Weekly charts are the best time frame to spot longer term trends and chart patterns in stock prices. On a weekly chart, each bar represents one week of price or volume history. This means that weekly charts are able to offer a longer view of a stock’s price history. Studying what a stock has done in the past is just as important as assessing its current condition in order to evaluate its potential.
The Benefits of Weekly Charts
Using weekly charts instead of daily or intraday charts gives you the advantage of focusing on the predominant longer-term trend, while ignoring the “noise” and volatility of the day-to-day fluctuations. This may make it easier to hold a stock for a longer move, while those investors focused on shorter-time frames may be scared out of positions by short-term volatility. Keep in mind, institutional money managers that have multi-million dollar positions can’t move fast enough to react to daily fluctuations. They are surely using weekly charts to make buy or sell decisions, and therefore, it’s to your benefit to use the daily and weekly charts in tandem.
Weekly Charts in Stock Chart Analysis
Finally, another great reason to use weekly charts is that most chart pattern characteristics and stock analysis methods are written in terms of the number of weeks. Here are a few examples:
For these reasons, we recommend you start your stock chart analysis on a weekly chart first and then analyze the daily chart for more detail.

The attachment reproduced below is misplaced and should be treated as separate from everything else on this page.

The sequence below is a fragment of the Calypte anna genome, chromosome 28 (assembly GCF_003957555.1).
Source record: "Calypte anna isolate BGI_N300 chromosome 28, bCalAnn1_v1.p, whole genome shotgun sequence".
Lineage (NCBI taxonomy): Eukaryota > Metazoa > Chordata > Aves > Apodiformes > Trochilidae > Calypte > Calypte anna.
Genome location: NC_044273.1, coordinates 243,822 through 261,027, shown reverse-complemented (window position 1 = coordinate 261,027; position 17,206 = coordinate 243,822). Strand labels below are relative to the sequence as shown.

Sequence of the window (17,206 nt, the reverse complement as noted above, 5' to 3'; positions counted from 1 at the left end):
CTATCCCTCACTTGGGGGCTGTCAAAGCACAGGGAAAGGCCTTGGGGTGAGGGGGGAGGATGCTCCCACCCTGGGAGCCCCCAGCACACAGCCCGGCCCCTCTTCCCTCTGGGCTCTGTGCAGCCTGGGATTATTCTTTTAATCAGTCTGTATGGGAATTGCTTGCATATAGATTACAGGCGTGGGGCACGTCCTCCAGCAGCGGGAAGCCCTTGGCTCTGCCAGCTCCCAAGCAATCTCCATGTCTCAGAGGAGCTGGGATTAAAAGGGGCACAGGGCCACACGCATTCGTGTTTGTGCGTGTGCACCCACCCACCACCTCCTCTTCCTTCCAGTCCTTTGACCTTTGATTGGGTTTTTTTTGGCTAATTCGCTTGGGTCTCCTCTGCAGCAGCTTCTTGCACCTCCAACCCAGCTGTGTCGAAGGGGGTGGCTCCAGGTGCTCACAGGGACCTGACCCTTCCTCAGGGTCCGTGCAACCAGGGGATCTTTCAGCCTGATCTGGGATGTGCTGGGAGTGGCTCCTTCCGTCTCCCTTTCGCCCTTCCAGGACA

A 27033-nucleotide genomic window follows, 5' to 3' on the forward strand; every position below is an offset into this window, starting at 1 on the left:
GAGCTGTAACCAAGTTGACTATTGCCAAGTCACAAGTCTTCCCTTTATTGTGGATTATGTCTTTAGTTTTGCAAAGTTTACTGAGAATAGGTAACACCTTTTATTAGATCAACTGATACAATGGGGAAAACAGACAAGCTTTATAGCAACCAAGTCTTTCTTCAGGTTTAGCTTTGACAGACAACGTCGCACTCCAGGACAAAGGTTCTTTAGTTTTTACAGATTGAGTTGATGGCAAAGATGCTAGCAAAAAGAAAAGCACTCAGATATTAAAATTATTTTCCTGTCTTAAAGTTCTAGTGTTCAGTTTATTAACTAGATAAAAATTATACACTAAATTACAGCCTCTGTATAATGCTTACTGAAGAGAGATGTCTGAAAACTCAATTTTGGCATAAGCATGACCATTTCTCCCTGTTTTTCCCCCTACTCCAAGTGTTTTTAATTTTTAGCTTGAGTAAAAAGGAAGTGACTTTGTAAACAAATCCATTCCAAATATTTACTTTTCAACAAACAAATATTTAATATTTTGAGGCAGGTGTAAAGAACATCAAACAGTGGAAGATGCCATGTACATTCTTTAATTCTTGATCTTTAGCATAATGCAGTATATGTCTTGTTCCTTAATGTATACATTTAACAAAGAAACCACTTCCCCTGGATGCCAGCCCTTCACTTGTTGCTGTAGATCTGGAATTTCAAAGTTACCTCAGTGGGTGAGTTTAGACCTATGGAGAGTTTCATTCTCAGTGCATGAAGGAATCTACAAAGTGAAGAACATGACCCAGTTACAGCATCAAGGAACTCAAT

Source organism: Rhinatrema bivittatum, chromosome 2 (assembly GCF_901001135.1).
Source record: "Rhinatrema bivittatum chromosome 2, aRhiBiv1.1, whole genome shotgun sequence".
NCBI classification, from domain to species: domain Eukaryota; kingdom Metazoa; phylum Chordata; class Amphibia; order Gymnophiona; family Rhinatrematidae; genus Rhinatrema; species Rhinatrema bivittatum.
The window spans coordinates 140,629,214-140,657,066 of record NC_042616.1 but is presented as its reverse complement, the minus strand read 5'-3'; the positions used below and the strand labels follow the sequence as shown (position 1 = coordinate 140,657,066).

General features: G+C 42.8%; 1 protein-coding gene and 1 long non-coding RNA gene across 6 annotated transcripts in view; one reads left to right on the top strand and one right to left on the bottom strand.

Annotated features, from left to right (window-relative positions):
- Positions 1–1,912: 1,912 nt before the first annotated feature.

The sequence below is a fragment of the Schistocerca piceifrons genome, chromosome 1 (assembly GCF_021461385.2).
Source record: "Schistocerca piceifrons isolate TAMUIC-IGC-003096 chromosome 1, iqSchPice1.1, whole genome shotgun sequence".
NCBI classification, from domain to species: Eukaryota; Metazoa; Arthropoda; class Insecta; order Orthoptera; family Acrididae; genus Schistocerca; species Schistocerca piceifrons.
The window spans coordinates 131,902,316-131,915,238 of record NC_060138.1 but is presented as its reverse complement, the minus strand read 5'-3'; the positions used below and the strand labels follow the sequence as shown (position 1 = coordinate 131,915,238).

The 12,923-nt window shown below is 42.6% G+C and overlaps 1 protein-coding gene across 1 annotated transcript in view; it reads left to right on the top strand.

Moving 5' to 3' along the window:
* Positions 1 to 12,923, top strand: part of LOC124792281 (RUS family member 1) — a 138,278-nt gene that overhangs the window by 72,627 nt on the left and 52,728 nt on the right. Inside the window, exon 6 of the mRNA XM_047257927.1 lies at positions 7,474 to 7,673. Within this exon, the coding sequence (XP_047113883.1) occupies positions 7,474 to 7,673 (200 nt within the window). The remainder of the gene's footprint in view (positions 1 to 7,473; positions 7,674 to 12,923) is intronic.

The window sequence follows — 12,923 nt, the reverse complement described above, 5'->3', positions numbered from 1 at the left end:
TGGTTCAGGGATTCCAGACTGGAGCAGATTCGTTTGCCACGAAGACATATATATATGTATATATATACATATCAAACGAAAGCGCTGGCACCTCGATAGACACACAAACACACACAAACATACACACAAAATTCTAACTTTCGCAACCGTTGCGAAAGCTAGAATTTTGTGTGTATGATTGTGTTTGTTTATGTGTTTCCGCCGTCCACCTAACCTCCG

Here are some examples of stock chart analysis
Click any of the charts for an enlarged view.
Logarithmic chart scaling
The default price and volume scale for most weekly charts is logarithmic. Logarithmic scale intervals are based on percentage or proportional changes. For example, the percentage change from 1 to 2 (100%) is same as the movement from 2 to 4 (100%), 4 to 8 (100%), etc. This creates an interval scale useful for comparing relative (percentage) change. This allows you to compare stocks charts for stocks that are priced very differently. A 10% move on a $20 stock should look the same as a 10% move on a $200 stock. This is also particularly helpful for spotting chart patterns, since most chart pattern parameters are written in percentage terms. If you are looking for a cup-with-handle pattern that must correct on average 25%, you will begin to recognize the shape and overall look and feel if you are looking for them on logarithmically scaled stock charts.
“Best-Fit” Price Scaling
Many stock charts also have the option to use an alternative, or “best-fit” price scale option. This option usually incorporates all closing prices over a certain time frame (like the previous three years for weekly charts). This produces a price scale where all price bars are viewable, an important factor when viewing stocks with a history of wide price fluctuations. However, using this scaling method prohibits you from making direct comparisons to other stocks that trade at higher or lower prices. For this reason, it is more commonly used on daily and intraday stock charts, rather than on weekly charts.
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